Finding Gold While Cleaning Up Old Workings

 Wolf Creek, Boston Ravine, and Grass Valley ravine were rich. Woodpecker ravine paid well, but not so well as the others I have mentioned. Pike Flat, through which Wolf Creek runs opposite Grass Valley to the north, had a very rich lead, which extended about half way the length of Pike Flat, and then turning to the left, run out in the old Point and Day diggings at the edge of the flat and on the hill. The Day Company found a specimen of clear gold worth five hundred dollars (clear means that it had not rock mixed with it). The Flat was about twelve feet deep down to the bed rock. The lead was from six inches to two feet deep, and thirty or forty feet wide. The Day and Point diggings paid well, the latter more regularly than any other diggings I ever worked in. The trouble with these mines was that they did not last long. None of them lasted longer than five or six years, and many not so long as that.

The miners ran a ditch and tunnel into Pike flat to drain the mines, as it was very wet. We on the point were troubled somewhat with water, but little, however, as our claims did not extend far into the flat. We had a flume at the end of our runs into which the "tailings" ran. We cleaned out this flume once in three or four weeks, and even then did not save all the gold, for some would run away with the dirt. Nothing was ever invented capable of saving all the gold. It was fine as flour. We never found any pieces of gold at the point larger than two or three dollars. The Day Company ran their "tailings" into a ditch which had never been cleaned out. No one knew how much gold was in the ditch, but the Company offered the gold for sale for fifteen hundred dollars, but no one would take it; so it was cleaned out by them selves, and they realized $10,000. The expense of cleaning the ditch was not more than one hundred dollars. What a little fortune for us, if we had only known the amount of gold in the ditch.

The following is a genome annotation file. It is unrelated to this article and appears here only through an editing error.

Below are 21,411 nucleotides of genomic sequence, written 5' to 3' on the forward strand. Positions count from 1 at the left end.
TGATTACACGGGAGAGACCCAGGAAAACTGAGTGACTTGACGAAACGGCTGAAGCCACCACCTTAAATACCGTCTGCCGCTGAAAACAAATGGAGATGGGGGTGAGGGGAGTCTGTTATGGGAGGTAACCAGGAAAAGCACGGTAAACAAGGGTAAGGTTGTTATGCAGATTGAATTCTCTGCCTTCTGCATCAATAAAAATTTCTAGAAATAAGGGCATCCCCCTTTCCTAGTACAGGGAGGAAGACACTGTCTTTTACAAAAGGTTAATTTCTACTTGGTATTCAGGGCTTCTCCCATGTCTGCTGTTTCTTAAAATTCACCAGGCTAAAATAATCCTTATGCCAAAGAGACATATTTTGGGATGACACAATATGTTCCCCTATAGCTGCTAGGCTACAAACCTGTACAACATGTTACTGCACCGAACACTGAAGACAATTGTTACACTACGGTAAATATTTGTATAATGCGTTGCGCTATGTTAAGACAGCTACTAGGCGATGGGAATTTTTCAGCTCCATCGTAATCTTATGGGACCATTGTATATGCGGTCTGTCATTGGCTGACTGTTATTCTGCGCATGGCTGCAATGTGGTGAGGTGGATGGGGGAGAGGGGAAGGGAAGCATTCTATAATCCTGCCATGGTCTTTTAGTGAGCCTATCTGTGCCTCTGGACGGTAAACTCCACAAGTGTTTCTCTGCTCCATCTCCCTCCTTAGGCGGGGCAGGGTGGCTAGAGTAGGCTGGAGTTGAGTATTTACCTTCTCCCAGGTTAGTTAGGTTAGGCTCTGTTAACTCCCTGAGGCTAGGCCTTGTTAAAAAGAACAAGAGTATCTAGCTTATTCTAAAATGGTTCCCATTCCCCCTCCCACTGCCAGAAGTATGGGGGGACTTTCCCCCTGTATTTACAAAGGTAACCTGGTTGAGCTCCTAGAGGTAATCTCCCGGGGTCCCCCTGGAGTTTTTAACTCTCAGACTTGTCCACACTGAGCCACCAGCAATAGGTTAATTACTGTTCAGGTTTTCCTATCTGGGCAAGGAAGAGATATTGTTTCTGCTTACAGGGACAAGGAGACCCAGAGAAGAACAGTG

We worked on our claims at Shady Creek for two years, and then sold out for eight hundred dollars each, which was four or five times as much as we paid. One of the partners sold his share later for one thousand dollars. One time when I was at work on my point claims, before selling out at Shady Creek, Clark, one of my partners, came to me with a specimen which he had found while at work washing some tailings. It consisted of a quartz rock a little larger than my fist, one end of which was full of gold. The Day Company evidently had not seen the specimen when they worked the ground for the first time. I asked him how much it was worth, and he said between two hundred and fifty and three hundred dollars. We weighed it as well as we could, and estimated the value at two hundred and sixty-nine dollars. It was put up at auction, and knocked off to me for two hundred and seventy dollars. I intended to take it home with me, but having use for the money I crushed it, and realized two hundred and sixty-nine dollars, losing just about one dollar by the operation.